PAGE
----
Thursday, February 7, 2008

The Rise of Military Aviation R&D in Dayton

Since military aerospace R&D is the bright spot in the regional economy perhaps it would be interesting to see how that came about.

Aviation in Dayton starts, of course, with the Wright Brothers. After Kittyhawk the Wrights returned to Dayton and perfected basic flying control at Huffman Prairie, which was later the site of their flying school. The Wrights also made improvements to their flyer, and in 1910 started to build planes.
The first factory was in the old Speedwell motor car plant in the Edgemont neighborhood/ The Wrights built planes there for less than a year. Operations were relocated to west side factory in the fall of 1910 (the building is still standing as part of the Delphi -Inland factory).
Building planes in the west side factory. I’m not sure when this plant was closed, but a 1918 Sanborn map still shows this an aircraft-related plant. The WSU library website has a gallery of pix of the manufacturing process.
The US entered WWI in 1917. With entry the US military needed an expanded air arm, and support bases. The Dayton area hosted two of the new bases, McCook Field just northeast of downtown and Patterson Field /Fairfield Air Depot to the east of the city , sited on flat land in a flood control retention basin.
Patterson did maintenance work and also hosted a training squadron, Fairfield was a supply point, and McCook did R&D.

WWI drove aviation manufacturing activity, too. A factory south of the city, in the industrial suburb of Moraine, was converted to fighter production (using a British design), and an experimental test field was set up near the fighter factory for research on things like flying bombs. This factory was the last attempt to actually build planes in Dayton.

McCook Field was the predecessor to today’s military R&D sector, located on bottomland adjacent to Old North Dayton.

The base was cramped and didn’t have enough space, and the research activity, like testing parachutes, happened over a fairly built up area. The base property was leased which meant an annual rent payment from the government.

This postcard shows how close the base was to downtown and other built up areas. If a test went awry and something dropped out of the sky there was a risk it would hit a populated neighborhood, industrial district, or even downtown.

So the push for relocation came quick after WWI. The first plan was to move to the old fighter factory, now vacant after the war. This fell through, and McCook remained in operation through most of the 1920s as there was no money for a replacement base (defense spending having reverted to pre-WWI levels).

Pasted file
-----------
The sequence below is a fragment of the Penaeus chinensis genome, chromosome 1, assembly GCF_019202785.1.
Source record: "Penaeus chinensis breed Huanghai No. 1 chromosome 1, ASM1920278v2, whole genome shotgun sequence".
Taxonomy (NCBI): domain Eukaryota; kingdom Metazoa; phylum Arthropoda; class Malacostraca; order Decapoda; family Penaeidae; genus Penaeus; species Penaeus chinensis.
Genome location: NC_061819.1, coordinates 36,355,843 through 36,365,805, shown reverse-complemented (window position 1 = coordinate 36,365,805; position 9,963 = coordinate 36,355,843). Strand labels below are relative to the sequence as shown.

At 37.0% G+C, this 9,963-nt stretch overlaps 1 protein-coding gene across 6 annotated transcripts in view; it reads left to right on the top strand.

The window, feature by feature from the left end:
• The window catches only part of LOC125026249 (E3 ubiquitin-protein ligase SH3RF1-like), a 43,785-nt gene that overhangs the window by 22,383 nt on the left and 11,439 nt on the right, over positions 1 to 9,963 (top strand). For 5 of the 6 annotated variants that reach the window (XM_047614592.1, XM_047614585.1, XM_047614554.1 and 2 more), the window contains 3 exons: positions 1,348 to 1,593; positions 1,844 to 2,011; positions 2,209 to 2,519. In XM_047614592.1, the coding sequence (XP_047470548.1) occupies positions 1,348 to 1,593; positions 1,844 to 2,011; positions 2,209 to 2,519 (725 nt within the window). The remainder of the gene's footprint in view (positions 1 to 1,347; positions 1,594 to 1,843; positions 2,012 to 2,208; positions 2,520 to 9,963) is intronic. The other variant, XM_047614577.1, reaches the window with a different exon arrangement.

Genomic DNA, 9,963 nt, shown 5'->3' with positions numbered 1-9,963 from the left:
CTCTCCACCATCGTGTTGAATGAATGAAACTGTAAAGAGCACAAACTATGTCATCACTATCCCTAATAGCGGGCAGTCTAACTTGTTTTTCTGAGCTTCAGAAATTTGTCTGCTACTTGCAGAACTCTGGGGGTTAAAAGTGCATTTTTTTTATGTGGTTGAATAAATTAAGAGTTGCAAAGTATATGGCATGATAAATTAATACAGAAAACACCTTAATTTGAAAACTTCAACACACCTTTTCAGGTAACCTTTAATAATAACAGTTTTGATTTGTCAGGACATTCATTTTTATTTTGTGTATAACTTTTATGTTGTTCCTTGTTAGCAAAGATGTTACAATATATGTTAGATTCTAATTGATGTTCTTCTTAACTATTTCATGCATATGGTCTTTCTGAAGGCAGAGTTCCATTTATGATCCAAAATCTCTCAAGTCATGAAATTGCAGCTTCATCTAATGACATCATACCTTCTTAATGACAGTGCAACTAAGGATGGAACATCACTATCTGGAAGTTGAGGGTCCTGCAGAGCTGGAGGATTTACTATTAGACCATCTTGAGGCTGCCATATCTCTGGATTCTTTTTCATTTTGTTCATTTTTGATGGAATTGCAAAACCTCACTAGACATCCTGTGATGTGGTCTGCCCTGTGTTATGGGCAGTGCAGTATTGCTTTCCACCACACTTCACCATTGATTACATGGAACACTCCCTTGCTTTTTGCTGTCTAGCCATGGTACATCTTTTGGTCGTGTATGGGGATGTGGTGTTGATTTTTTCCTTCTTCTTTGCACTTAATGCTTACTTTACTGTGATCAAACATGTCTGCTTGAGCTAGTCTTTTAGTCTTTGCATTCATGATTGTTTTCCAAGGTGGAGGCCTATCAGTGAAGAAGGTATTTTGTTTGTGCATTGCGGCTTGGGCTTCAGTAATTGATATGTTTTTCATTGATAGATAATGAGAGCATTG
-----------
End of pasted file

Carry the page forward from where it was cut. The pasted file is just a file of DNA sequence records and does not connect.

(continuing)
Later in the 1920s local funds were raised to purchase and offer land to the military to keep the R&D activity in Dayton at a new base. This was the critical decision point as the military was planning on closing McCook and relocating the R&D function to Virginia. If the gift of land hadn’t occurred the Dayton area wouldn’t be the big aerospace R&D center it is today.

The result was Wright Field, opened in the late 1920s.

When McCook was closed some of the research apparatus was relocated, like this wind tunnel, still at the base.
Wright Field in the late 1920s or early 30s

Wright field in 1945, looking down roughly in the same direction, but higher up, illustrating the massive WWII expansion. This expansion pretty much cemented the bases’ roll as the (at that time) Army Air Force’s aerospace R&D center.

Most of this was built 1940-45. One has to admire how much was built in so short a time.

The base retained its research function into the postwar era, and WWII facilities were replaced through time with modern laboratories and offices. In contrast to the Building 26 debacle at UD the old 1920s/early 30s era buildings that survive are being renovated as part of an ongoing reinvestment program.


metromark said...

Jeff, thanks for the post! As you know, Huffman Prairie Flying Field, which is smack dab in the middle of Areas A & C of Wright-Patt, is a part of Dayton Aviation Heritage National Historical Park. The Wright factory buildings, which are still operational for Delphi, are being considered as a part of the national park in the near future. Orville's office is still in tact in one of the buildings. The Wright Company was sold to the Martin Company in 1916 after Orville sold his interest in the company in 1915 for $1.6 mil. After that, he basically retired, never significantly adding to the advancement of aviation technology. Martin removed the company from Dayton, but the business continues as the Curtiss-Wright Company, which is now headquartered in New Jersey. Interestingly, Curtiss-Wright recently opened an office in Dayton and is planning to expand its presence here. What goes around comes around.